MACAU – In just its third year, already the International Film Festival and Awards Macau (let’s call it IFFAM, yeah?) is proving to be a festival to take seriously, taking place right at the very end of the circuit, just before attentions are turned to the award’s season. With an impressive list of films in the programme, not to mention securing Nicolas Cage as ‘talent ambassador’ at the annual event, it goes without saying that Hot Corn were thrilled to be in attendance (not just for the famous egg tarts). We run through the our top 10 films of the festival – which we believe could well include a handful of future Academy Award winners…
MARY QUEEN OF SCOTS – This period drama tells the layered story of Mary Stuart (Saoirse Ronan) and her bid to overthrow her cousin, and Queen of England, Elizabeth I (Margot Robbie). While not subverting the tropes of the genre too significantly, what makes this film worth seeing is the remarkable performance by Ronan. Expect yet another Oscar nomination for an actress that seems to be on her way to having a career not too dissimilar to that of Meryl Streep. She is that good.
SINK OR SWIM – This tale – of a group of mostly middle-aged men at a crossroads in their life, seeking solace and alliance in their fellow man in the form of a synchronised swimming collective – has been told very recently in the Rob Brydon black comedy Swimming With Men. But this version, directed by star Gilles Lellouche, has far more charm to it. Perhaps it’s just because it’s French. Well, the additions of Mathieu Amalric, Guillaume Canet and Virginie Efira help somewhat, too.
PAPI CHULO – Though we first saw this one at the Toronto International Film Festival, such is the ineffable charm to this John Butler production, it was hard to resist it when in China. Telling the moving and yet endearingly light tale of a lonely weatherman, it brings out a career best performance for leading star Matt Bomer, as his character strikes up an unlikely friendship with a middle-aged Latino handyman.
HAPPY NEW YEAR, COLIN BURSTEAD – Going back to basics somewhat, in a project more akin to Kill List than to High Rise, Ben Wheatley’s latest is a film that scrutinises over the politics of a complex family dynamic, in a Brexit-Britain, with the filmmaker casting his eye on class and society, through the prism of this one family who have rented out a holiday home for a New Year’s Eve party. Think Festen, but in the English countryside.
OLD BOYS – Having spent some time with director Toby MacDonald in Macau to discuss this very film (will be online soon enough), the director’s charm and affable persona is what makes his film so good, for you he’s crafted a film that is totally in-line with his demeanour. For this charming little number, loosely based on the famous tale of Cyrano De Bergerac is a wonderfully quaint, enjoyably romantic tale, with the always wonderful Alex Lawther in the lead role. It’s a film that is basically full to the brim in sheer and utter loveliness
SCARBOROUGH – Barnaby Southcombe returns to the director’s chair after the creative, and under-appreciated modern noir I, Anna with a remake of the stage play Scarborough, which tells the tale of two couples each venturing to the aforementioned, desolate beachside resort. What is striking, and disquieting about the two relationships are that they each feature a teacher illegally dating one of their pupils. With a quartet of strong performances, the real star of this one is the excellent Jessica Barden. One to keep a keen eye out for.
GREEN BOOK – Now this one is bound to win an Oscar or two. Well, we’d hope so anyway. Viggo Mortensen and Mahershala Ali take on the two leads, of an Italian-American driver hired to chauffeur a successful black musician around the American deep south in the 1960s. With two powerhouse performances at the film’s centre, it’s the tight script that sets this one apart, and while somewhat cliched and predictable in parts, there’s something rather comforting about such familiarity. This has a Trains, Planes and Automobiles feel to it, and that is not a bad thing at all.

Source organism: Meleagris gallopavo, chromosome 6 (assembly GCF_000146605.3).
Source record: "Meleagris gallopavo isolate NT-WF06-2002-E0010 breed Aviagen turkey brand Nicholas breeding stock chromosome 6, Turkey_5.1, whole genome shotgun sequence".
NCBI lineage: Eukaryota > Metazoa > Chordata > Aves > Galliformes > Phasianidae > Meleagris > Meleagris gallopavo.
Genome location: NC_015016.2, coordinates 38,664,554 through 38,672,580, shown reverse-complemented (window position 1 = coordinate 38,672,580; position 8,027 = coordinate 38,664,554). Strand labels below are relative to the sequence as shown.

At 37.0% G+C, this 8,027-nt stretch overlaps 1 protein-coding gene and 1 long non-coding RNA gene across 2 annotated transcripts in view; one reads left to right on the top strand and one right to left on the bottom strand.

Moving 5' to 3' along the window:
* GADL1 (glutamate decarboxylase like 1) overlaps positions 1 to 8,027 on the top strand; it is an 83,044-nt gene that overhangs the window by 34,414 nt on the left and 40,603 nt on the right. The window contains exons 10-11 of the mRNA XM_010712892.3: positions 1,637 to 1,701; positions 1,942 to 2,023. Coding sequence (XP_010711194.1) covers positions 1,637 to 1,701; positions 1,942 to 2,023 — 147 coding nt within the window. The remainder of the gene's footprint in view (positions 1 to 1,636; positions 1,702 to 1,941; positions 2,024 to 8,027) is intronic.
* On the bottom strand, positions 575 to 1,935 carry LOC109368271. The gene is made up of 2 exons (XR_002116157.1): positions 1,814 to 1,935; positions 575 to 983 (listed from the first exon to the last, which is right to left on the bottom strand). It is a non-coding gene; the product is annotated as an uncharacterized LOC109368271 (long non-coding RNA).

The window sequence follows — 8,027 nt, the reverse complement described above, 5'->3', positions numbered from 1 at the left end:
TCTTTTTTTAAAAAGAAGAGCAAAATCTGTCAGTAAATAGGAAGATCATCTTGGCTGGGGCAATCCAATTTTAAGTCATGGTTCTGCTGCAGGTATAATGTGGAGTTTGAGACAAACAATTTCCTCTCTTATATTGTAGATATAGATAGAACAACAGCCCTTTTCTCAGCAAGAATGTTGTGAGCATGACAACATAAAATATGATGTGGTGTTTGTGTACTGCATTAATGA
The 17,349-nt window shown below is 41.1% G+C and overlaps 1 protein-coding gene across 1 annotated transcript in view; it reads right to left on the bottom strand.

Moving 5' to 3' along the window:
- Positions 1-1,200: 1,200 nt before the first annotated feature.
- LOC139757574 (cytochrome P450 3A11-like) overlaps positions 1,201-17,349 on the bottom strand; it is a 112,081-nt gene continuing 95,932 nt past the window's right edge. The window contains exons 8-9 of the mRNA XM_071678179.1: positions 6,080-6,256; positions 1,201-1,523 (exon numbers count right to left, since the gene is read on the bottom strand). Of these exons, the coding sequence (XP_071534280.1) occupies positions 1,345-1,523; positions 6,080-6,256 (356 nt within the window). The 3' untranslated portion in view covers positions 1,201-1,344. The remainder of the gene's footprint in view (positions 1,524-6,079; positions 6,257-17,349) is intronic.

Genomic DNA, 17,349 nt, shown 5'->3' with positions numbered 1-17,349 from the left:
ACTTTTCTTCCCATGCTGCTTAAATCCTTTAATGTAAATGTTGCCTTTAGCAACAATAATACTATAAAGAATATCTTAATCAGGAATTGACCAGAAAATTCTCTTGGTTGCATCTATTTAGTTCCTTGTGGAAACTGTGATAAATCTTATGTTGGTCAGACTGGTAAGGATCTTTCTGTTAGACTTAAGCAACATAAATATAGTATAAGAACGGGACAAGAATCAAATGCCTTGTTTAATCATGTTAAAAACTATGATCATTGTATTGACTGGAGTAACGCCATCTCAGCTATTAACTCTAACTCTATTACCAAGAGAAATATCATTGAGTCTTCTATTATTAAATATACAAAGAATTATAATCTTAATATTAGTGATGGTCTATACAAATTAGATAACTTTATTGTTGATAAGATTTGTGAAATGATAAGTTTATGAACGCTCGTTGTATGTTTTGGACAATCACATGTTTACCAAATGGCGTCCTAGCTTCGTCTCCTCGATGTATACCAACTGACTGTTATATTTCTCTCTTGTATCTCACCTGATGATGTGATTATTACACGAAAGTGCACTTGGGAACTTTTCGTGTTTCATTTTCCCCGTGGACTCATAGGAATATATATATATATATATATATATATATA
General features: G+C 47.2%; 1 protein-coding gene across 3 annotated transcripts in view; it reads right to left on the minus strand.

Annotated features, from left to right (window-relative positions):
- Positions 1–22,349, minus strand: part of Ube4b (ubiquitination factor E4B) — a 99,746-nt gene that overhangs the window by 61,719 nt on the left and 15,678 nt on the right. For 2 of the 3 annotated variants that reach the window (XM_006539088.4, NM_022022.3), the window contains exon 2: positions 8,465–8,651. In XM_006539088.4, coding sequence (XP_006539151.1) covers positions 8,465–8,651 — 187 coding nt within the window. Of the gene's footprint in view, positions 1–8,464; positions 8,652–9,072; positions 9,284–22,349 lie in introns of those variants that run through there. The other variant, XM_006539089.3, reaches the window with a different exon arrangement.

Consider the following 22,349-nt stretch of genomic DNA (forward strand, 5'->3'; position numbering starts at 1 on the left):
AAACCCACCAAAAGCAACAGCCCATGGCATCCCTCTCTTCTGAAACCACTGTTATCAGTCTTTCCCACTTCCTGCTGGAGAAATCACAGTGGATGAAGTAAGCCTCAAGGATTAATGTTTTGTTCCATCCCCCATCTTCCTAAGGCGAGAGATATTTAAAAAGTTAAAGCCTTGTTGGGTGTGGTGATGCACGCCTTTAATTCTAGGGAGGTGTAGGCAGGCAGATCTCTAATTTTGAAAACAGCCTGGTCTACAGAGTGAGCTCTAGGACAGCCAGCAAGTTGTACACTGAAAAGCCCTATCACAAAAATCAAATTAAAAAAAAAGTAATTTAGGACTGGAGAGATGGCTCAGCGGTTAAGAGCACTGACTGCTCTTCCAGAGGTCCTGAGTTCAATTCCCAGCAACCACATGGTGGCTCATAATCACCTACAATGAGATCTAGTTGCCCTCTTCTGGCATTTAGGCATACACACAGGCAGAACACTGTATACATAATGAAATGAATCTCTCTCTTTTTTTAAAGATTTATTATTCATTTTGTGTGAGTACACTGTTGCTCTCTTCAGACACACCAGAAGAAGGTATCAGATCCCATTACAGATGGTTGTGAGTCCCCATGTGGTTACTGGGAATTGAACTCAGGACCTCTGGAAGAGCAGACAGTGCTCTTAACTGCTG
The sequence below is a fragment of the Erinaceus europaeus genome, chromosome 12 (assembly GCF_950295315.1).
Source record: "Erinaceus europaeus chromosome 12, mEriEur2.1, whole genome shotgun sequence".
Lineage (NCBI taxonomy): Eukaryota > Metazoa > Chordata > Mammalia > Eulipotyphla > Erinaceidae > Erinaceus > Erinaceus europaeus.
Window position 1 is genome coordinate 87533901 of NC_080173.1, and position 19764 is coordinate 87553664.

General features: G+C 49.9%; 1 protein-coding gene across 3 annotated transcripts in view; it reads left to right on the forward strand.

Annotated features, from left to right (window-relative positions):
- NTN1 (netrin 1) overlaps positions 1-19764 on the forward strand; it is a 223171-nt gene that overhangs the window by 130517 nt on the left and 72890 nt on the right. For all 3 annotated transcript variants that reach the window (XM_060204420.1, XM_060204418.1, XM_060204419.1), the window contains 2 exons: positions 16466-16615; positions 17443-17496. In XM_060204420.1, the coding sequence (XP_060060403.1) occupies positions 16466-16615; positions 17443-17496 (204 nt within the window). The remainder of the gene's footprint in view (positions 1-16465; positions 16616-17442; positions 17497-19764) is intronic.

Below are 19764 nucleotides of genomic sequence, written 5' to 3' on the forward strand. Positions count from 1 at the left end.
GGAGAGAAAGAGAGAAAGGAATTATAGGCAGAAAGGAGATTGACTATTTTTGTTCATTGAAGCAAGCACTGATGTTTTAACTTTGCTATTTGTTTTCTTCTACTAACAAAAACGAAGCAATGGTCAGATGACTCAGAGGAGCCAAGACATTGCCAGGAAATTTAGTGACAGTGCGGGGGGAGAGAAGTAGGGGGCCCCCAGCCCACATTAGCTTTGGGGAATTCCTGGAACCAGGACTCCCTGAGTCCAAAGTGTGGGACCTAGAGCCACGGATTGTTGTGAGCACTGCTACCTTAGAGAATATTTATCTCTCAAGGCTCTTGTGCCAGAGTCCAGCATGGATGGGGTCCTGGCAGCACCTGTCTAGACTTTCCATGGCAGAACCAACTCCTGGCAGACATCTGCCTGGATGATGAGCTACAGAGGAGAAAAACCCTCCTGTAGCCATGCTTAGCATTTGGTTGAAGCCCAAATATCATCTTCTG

THE FAVOURITE – Yorgos Lanthimos is back, and he’s getting better with each and every production, which is saying something. The Favourite, with that in mind, may just be his very best yet – diving into the complex sort-of-love-triangle in 18th century England, with Queen Anne (Olivia Colman) caught up in the middle, with friend Lady Sarah (Rachel Weisz) and new servant Abigail (Emma Stone) either side. There are so many wonderful things to say about this movie, but nothing more joyful than knowing this could be the film that gets Olivia Colman an Oscar nomination. Don’t let us down, Academy.
ROMA – Available to watch now on Netflix, while we are firmly of the opinion that you should see this movie, in any way shape of form (it’s that good – and must be experienced), it’s hard to avoid seeing it on the big screen when the opportunity arises, for it’s breathtakingly impressive in such a surrounding. Naturally, there was not only a sense of excitement in Macao, but also of jealousy, of all of the people seeing this for the first time in that setting. Saying that… we’re now onto our third viewing, and we can confirm that yes, it’s still bloody amazing.
THE SISTERS BROTHERS – This Jacques Audiard deviation into the world of Hollywood is every bit as superb as we had hoped. If you wanted any further explanation as to why that is, the leading four actors in this film are Joaquin Phoenix, John C. Reilly, Jake Gyllenhaal and Riz Ahmed. This is what makes festivals like this special – for it allows the Macanese public to experience films of this nature on the big screen, across an entire week, watching not only excellent titles from their own blossoming film industry, but from other places too. And you can’t go wrong with a brief dip into the American Midwest.
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